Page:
SURPRISE! Social Security Is Changing
By Carl Trevison and Stephen Bearce
SURPRISE! Social Security Is Changing
If you’ve ever attended a surprise party you know there’s a certain order to it. It typically starts when the door opens and everyone yells “SURPRISE!” at the unsuspecting honoree. The November budget compromise between Congress and the President put the party elements in reverse order – they yelled “surprise” then closed the door.
The “surprise” came in the form of new legislation that will “close the door” on some popular Social Security claiming strategies. These changes will provoke dismay from some individuals and a sigh of relief from others. Please keep in mind, this article seeks to simplify a very complex topic. Be sure to explore your options thoroughly.
First things first: People age 70 or older, or those who will be in 2016, will not be impacted by this legislation. Anyone 66 or over, and not yet 70, should reevaluate current claiming strategies before April 30, 2016. Let’s discuss the policy changes that could impact your choices when claiming a Social Security benefit.
Reducing opportunities for “double dipping”
Congress described the changes to Social Security as “closing unintended loopholes” in order to protect the solvency of the overall Social Security system. The new law will remove a small number of claiming strategies that could have resulted in cumulatively higher benefits for some people under the old law.
Disappearing claiming strategies
Filing a restricted application – Under the old law, individuals who had reached full retirement age were given an option to apply for one benefit, and retain the ability to switch to another at a later date. For example, it was possible to claim only a benefit based on your spouse’s earnings, and later claim a retirement benefit based on your own earnings. Under the new law, you can’t restrict your application to the benefit you want; instead, you must take the highest available benefit. The new rules apply to people who are not 62 by the end of 2015. Individuals 62 and over are “grandfathered” and can still use the old rules when they reach full retirement age.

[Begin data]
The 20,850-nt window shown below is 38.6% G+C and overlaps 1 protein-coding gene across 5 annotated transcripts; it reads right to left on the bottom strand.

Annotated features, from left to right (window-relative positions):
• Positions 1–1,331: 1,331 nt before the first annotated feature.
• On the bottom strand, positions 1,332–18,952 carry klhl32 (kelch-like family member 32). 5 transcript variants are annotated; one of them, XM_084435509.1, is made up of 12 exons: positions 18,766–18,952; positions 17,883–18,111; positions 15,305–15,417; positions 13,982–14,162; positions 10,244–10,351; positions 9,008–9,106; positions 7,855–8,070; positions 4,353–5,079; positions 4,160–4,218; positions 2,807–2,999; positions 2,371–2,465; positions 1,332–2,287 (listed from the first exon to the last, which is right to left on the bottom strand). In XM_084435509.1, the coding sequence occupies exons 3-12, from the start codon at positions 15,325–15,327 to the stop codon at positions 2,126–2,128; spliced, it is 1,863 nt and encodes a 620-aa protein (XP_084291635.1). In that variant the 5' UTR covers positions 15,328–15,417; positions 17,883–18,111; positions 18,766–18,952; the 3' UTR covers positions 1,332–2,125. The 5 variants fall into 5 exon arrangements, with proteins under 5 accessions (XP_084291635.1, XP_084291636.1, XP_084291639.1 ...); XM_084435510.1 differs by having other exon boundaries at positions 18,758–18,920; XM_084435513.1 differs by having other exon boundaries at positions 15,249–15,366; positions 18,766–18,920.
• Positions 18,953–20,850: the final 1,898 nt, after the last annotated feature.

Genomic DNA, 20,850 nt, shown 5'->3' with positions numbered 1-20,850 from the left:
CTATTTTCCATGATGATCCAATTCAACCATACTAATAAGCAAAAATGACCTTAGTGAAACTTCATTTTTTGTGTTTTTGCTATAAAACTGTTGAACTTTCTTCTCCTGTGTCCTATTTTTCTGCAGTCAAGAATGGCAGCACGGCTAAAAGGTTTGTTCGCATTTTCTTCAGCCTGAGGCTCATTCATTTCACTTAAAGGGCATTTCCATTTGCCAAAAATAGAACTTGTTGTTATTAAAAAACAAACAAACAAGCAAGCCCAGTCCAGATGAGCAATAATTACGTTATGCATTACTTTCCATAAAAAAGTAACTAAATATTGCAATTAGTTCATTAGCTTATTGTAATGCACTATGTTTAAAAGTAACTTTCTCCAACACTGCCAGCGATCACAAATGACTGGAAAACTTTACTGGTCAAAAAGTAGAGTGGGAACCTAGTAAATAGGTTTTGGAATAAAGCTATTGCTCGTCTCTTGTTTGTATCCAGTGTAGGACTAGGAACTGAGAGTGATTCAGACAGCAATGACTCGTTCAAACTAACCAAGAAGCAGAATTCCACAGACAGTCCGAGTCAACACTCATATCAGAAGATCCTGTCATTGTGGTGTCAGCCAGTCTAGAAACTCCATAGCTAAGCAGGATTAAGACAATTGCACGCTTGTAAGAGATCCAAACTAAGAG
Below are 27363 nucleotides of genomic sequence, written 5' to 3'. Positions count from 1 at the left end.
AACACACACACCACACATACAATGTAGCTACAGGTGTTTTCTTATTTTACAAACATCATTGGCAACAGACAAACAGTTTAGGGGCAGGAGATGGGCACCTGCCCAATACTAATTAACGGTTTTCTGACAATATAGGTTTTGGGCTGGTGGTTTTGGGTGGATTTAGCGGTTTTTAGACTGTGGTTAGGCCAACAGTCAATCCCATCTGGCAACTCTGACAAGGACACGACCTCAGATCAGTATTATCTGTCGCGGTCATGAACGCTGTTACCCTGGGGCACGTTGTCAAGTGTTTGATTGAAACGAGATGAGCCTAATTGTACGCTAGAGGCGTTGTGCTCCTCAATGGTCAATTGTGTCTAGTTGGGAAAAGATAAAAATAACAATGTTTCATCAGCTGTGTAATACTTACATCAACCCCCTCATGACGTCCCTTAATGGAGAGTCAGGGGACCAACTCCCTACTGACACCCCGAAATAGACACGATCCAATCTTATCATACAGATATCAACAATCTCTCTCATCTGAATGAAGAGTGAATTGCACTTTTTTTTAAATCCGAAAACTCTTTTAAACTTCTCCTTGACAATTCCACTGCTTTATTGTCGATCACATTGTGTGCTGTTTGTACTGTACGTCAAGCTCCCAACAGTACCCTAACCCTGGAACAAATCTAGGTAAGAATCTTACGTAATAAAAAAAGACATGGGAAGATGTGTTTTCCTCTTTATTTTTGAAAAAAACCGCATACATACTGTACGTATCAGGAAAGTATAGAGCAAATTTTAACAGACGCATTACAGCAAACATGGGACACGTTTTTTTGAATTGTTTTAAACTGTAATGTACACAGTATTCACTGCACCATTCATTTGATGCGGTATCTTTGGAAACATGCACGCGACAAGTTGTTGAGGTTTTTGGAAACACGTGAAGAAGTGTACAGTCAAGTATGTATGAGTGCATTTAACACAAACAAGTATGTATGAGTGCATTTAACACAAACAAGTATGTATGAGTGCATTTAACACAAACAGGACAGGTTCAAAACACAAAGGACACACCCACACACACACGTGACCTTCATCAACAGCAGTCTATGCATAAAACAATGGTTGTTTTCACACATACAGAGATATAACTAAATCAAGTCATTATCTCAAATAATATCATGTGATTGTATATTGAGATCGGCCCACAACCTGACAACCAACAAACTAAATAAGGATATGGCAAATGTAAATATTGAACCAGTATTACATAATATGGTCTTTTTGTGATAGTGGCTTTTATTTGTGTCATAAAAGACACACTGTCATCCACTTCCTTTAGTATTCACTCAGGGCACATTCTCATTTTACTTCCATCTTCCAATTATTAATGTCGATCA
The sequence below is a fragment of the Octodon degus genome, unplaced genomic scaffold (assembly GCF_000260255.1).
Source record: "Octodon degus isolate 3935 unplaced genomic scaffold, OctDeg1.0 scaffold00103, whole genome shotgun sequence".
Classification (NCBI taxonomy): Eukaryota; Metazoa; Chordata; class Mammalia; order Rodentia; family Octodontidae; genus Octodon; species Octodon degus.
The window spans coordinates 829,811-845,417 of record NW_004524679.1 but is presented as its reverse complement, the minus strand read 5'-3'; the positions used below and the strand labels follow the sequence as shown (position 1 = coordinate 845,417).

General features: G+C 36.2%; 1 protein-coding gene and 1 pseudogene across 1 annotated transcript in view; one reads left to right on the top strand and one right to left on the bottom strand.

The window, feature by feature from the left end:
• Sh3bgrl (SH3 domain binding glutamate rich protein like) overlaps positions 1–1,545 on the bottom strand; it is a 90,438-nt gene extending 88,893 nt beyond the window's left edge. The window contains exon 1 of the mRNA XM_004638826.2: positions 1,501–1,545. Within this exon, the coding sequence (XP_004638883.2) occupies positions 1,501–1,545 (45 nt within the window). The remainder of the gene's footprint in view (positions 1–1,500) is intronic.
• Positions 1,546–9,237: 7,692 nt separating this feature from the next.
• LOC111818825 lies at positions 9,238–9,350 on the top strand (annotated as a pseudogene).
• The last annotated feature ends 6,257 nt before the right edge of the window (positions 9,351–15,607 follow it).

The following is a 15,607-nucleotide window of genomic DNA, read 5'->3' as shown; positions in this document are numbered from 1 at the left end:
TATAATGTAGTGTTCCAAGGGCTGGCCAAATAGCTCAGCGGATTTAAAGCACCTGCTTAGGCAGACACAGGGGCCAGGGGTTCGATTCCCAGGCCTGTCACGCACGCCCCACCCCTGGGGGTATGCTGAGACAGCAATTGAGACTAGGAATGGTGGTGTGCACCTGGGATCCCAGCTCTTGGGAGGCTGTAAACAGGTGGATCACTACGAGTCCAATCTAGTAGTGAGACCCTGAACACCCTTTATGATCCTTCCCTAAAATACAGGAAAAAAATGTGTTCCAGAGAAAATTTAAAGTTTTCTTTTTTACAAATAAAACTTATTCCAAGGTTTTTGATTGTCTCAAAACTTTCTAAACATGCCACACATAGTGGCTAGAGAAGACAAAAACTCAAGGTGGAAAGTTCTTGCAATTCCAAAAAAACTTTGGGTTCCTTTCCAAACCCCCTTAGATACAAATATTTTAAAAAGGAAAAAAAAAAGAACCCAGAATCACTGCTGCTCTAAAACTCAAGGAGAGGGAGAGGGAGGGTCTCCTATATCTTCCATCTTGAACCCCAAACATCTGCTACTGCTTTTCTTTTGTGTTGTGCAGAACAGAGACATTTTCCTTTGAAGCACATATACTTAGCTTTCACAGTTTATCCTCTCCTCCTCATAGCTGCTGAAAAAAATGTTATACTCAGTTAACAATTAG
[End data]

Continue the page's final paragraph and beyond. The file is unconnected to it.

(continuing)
File and suspend – You can still file for benefits, suspend taking them, and earn delayed retirement credits to get a higher benefit later. But under the new law, your spouse will be unable to collect benefits based on your earnings record, while suspending your own benefit. There is a very short window of opportunity – if you have reached full retirement age or will reach it by April 30, 2016, then you can still take advantage of the “old” rules by filing and suspending your benefits – but you must do so by April 3, 2016.
Lump-sum reinstatement – Under the “old” rules, people who chose to file and suspend could later change their mind and retroactively recover the unpaid amounts during suspension. This is no longer possible under the new rules. You can retain your ability to retroactively recover benefits but you must reach full retirement age, file for benefits, and suspend them by April 30, 2016.
What should you do now?
If you filed a restricted application, or chose to file and suspend, before the new law was enacted, you can continue to enjoy the benefits of those claiming strategies under the “old” rules. Even if you are already receiving benefits, you have an opportunity to re-evaluate whether suspension could benefit you.
The recent budget compromise may have shut the door on some popular claiming strategies, but many other planning opportunities still exist. Knowing your options and correctly claiming benefits could result in tens of thousands of additional dollars over a lifetime. At Wells Fargo Advisors, we have access to robust software that can help analyze many of the Social Security benefit scenarios available.
You might feel appropriate arriving “fashionably late” to a party, but arrive early to this one – the Social Security Administration is a stickler for punctuality. Being locked out could have significant implications to your retirement lifestyle.
This article was written by/for Wells Fargo Advisors and provided courtesy of Carl M. Trevisan, CFP® Managing Director-Investments and Stephen M. Bearce First Vice President-Investments in Alexandria, VA at 703-739-1455.
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